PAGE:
Dexamethasone for the treatment of tuberculous meningitis in adolescents and adults.
Thwaites GE., Nguyen DB., Nguyen HD., Hoang TQ., Do TTO., Nguyen TCT., Nguyen QH., Nguyen TT., Nguyen NH., Nguyen TNL., Nguyen NL., Nguyen HD., Vu NT., Cao HH., Tran THC., Pham PM., Nguyen TD., Stepniewska K., White NJ., Tran TH., Farrar JJ.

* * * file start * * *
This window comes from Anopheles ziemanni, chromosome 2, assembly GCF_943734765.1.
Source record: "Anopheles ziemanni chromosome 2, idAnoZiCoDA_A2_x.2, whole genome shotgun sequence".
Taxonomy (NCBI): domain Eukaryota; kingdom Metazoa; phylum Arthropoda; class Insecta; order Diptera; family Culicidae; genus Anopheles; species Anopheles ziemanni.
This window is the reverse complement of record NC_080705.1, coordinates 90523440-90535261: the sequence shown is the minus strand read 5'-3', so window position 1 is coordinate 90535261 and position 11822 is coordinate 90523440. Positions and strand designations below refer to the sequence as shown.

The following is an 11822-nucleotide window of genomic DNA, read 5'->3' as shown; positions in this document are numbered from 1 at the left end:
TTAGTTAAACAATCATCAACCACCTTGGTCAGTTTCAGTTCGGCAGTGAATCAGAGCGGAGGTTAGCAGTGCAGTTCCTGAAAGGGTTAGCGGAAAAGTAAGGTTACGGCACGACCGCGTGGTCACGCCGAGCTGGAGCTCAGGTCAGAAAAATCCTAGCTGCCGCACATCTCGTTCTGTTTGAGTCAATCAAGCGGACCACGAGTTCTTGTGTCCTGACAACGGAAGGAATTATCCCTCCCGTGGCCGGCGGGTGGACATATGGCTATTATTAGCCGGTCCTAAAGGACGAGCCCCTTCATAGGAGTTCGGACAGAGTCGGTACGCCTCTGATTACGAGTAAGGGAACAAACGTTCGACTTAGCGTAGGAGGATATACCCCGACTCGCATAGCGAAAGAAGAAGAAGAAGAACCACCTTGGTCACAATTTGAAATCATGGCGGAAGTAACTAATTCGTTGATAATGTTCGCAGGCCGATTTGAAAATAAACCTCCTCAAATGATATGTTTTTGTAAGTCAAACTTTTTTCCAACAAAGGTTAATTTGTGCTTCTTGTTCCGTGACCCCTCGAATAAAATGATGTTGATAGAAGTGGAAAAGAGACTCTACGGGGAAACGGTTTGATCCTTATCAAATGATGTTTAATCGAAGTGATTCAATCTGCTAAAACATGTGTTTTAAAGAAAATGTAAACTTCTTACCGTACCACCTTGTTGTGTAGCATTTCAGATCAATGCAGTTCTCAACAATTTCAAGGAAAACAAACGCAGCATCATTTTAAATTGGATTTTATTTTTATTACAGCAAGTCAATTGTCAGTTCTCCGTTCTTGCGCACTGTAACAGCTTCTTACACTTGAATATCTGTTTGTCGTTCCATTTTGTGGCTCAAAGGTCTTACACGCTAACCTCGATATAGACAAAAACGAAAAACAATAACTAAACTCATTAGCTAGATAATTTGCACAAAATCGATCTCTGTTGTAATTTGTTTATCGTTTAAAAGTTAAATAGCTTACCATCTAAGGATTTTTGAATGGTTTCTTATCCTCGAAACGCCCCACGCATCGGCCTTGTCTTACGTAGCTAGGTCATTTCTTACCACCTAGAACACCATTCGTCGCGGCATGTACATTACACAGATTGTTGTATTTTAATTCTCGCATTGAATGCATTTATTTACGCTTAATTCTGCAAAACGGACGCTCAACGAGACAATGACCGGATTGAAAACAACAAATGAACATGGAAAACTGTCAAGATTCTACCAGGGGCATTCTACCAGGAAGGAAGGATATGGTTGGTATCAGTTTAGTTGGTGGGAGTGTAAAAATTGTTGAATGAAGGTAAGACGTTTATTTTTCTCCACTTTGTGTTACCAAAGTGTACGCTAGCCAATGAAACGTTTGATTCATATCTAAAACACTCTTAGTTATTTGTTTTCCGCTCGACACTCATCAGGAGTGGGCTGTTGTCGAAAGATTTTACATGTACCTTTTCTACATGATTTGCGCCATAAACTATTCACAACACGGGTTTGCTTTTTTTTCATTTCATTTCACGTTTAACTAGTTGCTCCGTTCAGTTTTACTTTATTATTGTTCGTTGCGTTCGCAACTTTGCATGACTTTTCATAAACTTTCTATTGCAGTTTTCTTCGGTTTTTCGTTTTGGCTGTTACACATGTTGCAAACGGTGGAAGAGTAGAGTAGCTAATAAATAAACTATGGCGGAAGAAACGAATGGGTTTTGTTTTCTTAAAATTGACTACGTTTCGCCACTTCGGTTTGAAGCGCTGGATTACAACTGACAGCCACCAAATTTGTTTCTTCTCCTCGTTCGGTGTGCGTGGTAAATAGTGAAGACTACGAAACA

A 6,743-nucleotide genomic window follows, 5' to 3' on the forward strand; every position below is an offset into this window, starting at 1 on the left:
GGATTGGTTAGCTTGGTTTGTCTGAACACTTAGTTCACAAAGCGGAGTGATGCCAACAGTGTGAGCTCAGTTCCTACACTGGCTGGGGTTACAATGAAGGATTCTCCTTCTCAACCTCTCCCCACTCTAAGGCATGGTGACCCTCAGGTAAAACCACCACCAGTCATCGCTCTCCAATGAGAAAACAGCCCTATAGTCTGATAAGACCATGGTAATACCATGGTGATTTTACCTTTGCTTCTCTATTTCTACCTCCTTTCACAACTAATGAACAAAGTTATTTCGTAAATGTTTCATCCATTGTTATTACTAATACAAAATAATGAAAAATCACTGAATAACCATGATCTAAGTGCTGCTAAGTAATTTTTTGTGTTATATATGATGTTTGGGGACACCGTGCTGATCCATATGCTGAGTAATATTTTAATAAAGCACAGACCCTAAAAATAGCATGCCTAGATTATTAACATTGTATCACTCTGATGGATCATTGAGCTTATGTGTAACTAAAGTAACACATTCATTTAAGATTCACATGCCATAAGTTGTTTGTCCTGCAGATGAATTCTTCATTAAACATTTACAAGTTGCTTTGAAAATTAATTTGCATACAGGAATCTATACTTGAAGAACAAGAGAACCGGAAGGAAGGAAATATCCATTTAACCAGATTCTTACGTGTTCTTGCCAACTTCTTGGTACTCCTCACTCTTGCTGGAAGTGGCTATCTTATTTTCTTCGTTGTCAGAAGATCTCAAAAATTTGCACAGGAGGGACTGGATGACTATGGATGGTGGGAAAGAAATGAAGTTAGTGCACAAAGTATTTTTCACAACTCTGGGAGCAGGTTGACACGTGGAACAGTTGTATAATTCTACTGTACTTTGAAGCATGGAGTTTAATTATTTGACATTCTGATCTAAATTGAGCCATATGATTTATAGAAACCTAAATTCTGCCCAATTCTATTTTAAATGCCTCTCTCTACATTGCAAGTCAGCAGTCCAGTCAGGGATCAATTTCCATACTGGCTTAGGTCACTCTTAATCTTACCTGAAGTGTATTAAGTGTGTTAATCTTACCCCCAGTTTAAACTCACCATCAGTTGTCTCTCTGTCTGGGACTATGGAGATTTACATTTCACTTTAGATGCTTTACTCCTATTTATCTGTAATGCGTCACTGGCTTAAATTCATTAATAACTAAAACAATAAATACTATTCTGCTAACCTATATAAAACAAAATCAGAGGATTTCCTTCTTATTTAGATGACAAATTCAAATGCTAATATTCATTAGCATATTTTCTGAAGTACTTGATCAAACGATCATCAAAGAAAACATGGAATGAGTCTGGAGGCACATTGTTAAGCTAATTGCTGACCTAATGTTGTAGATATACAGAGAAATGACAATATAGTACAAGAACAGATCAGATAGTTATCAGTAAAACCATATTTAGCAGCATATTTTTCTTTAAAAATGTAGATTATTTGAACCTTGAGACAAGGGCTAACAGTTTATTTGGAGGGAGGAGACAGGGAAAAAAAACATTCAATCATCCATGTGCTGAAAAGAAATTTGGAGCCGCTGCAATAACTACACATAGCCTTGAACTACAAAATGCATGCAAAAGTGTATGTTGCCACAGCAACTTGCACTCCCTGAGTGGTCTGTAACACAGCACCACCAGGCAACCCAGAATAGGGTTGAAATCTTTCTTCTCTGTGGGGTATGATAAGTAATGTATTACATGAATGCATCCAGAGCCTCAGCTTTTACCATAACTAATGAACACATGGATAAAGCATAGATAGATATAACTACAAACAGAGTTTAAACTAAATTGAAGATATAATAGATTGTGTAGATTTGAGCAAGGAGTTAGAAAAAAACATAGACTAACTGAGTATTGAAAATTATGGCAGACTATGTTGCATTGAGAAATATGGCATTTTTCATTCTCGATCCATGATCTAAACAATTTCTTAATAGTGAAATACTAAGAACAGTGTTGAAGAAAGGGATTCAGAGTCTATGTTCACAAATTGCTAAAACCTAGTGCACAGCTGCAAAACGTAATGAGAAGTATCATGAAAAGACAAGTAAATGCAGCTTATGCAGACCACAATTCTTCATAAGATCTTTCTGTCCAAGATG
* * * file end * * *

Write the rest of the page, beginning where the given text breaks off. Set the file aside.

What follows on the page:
BACKGROUND: Tuberculous meningitis kills or disables more than half of those affected with the disease. Previous studies have been too small to determine whether adjunctive treatment with corticosteroids can reduce the risk of disability or death among adults with tuberculous meningitis, and the effect of coinfection with the human immunodeficiency virus (HIV) is unclear. METHODS: We performed a randomized, double-blind, placebo-controlled trial in Vietnam in patients over 14 years of age who had tuberculous meningitis, with or without HIV infection, to determine whether adjunctive treatment with dexamethasone reduced the risk of death or severe disability after nine months of follow-up. We conducted prespecified subgroup analyses and intention-to-treat analyses. RESULTS: A total of 545 patients were randomly assigned to groups that received either dexamethasone (274 patients) or placebo (271 patients). Only 10 patients (1.8 percent) had been lost to follow-up at nine months of treatment. Treatment with dexamethasone was associated with a reduced risk of death (relative risk, 0.69; 95 percent confidence interval, 0.52 to 0.92; P=0.01). It was not associated with a significant reduction in the proportion of severely disabled patients (34 of 187 patients [18.2 percent] among survivors in the dexamethasone group vs. 22 of 159 patients [13.8 percent] in the placebo group, P=0.27) or in the proportion of patients who had either died or were severely disabled after nine months (odds ratio, 0.81; 95 percent confidence interval, 0.58 to 1.13; P=0.22). The treatment effect was consistent across subgroups that were defined by disease-severity grade (stratified relative risk of death, 0.68; 95 percent confidence interval, 0.52 to 0.91; P=0.007) and by HIV status (stratified relative risk of death, 0.78; 95 percent confidence interval, 0.59 to 1.04; P=0.08). Significantly fewer serious adverse events occurred in the dexamethasone group than in the placebo group (26 of 274 patients vs. 45 of 271 patients, P=0.02). CONCLUSIONS: Adjunctive treatment with dexamethasone improves survival in patients over 14 years of age with tuberculous meningitis but probably does not prevent severe disability.